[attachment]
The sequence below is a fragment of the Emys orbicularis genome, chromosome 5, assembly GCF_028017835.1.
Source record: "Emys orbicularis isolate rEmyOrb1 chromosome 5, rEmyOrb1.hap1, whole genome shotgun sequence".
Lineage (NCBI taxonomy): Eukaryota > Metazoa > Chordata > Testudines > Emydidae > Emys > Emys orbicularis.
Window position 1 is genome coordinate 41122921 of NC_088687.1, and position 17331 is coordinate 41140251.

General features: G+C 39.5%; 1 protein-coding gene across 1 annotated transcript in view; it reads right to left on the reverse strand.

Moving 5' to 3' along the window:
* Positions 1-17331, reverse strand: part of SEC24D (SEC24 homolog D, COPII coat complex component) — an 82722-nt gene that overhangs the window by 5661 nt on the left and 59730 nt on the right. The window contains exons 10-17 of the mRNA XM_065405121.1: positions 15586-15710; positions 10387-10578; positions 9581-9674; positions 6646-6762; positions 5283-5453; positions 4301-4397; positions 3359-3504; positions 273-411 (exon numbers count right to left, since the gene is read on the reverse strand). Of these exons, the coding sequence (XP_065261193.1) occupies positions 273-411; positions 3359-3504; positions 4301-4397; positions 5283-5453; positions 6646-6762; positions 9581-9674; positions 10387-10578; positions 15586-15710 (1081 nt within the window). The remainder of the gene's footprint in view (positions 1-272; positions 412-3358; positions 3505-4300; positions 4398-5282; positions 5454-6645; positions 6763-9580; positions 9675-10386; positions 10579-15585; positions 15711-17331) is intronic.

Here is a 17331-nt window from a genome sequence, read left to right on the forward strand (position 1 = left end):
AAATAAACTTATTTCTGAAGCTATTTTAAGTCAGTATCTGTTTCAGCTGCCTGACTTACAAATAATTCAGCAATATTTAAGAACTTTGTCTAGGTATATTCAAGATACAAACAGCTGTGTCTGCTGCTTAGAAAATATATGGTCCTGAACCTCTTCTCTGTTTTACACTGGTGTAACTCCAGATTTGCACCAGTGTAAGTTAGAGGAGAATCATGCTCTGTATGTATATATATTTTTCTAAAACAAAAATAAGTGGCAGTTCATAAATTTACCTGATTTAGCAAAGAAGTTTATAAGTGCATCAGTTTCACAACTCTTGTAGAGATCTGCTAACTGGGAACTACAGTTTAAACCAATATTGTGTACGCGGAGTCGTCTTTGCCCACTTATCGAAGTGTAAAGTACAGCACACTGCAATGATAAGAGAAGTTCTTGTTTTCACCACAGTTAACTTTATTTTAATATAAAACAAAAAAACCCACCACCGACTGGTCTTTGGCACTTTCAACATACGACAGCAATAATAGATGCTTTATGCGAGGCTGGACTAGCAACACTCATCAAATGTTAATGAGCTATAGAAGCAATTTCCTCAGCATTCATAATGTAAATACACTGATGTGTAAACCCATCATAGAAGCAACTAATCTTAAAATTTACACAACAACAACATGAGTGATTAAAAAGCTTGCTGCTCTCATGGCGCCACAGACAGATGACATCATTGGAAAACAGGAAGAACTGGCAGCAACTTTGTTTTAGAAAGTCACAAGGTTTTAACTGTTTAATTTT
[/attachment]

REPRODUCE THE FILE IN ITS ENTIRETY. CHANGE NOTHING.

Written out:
The sequence below is a fragment of the Emys orbicularis genome, chromosome 5, assembly GCF_028017835.1.
Source record: "Emys orbicularis isolate rEmyOrb1 chromosome 5, rEmyOrb1.hap1, whole genome shotgun sequence".
Lineage (NCBI taxonomy): Eukaryota > Metazoa > Chordata > Testudines > Emydidae > Emys > Emys orbicularis.
Window position 1 is genome coordinate 41122921 of NC_088687.1, and position 17331 is coordinate 41140251.

General features: G+C 39.5%; 1 protein-coding gene across 1 annotated transcript in view; it reads right to left on the reverse strand.

Moving 5' to 3' along the window:
* Positions 1-17331, reverse strand: part of SEC24D (SEC24 homolog D, COPII coat complex component) — an 82722-nt gene that overhangs the window by 5661 nt on the left and 59730 nt on the right. The window contains exons 10-17 of the mRNA XM_065405121.1: positions 15586-15710; positions 10387-10578; positions 9581-9674; positions 6646-6762; positions 5283-5453; positions 4301-4397; positions 3359-3504; positions 273-411 (exon numbers count right to left, since the gene is read on the reverse strand). Of these exons, the coding sequence (XP_065261193.1) occupies positions 273-411; positions 3359-3504; positions 4301-4397; positions 5283-5453; positions 6646-6762; positions 9581-9674; positions 10387-10578; positions 15586-15710 (1081 nt within the window). The remainder of the gene's footprint in view (positions 1-272; positions 412-3358; positions 3505-4300; positions 4398-5282; positions 5454-6645; positions 6763-9580; positions 9675-10386; positions 10579-15585; positions 15711-17331) is intronic.

Here is a 17331-nt window from a genome sequence, read left to right on the forward strand (position 1 = left end):
AAATAAACTTATTTCTGAAGCTATTTTAAGTCAGTATCTGTTTCAGCTGCCTGACTTACAAATAATTCAGCAATATTTAAGAACTTTGTCTAGGTATATTCAAGATACAAACAGCTGTGTCTGCTGCTTAGAAAATATATGGTCCTGAACCTCTTCTCTGTTTTACACTGGTGTAACTCCAGATTTGCACCAGTGTAAGTTAGAGGAGAATCATGCTCTGTATGTATATATATTTTTCTAAAACAAAAATAAGTGGCAGTTCATAAATTTACCTGATTTAGCAAAGAAGTTTATAAGTGCATCAGTTTCACAACTCTTGTAGAGATCTGCTAACTGGGAACTACAGTTTAAACCAATATTGTGTACGCGGAGTCGTCTTTGCCCACTTATCGAAGTGTAAAGTACAGCACACTGCAATGATAAGAGAAGTTCTTGTTTTCACCACAGTTAACTTTATTTTAATATAAAACAAAAAAACCCACCACCGACTGGTCTTTGGCACTTTCAACATACGACAGCAATAATAGATGCTTTATGCGAGGCTGGACTAGCAACACTCATCAAATGTTAATGAGCTATAGAAGCAATTTCCTCAGCATTCATAATGTAAATACACTGATGTGTAAACCCATCATAGAAGCAACTAATCTTAAAATTTACACAACAACAACATGAGTGATTAAAAAGCTTGCTGCTCTCATGGCGCCACAGACAGATGACATCATTGGAAAACAGGAAGAACTGGCAGCAACTTTGTTTTAGAAAGTCACAAGGTTTTAACTGTTTAATTTT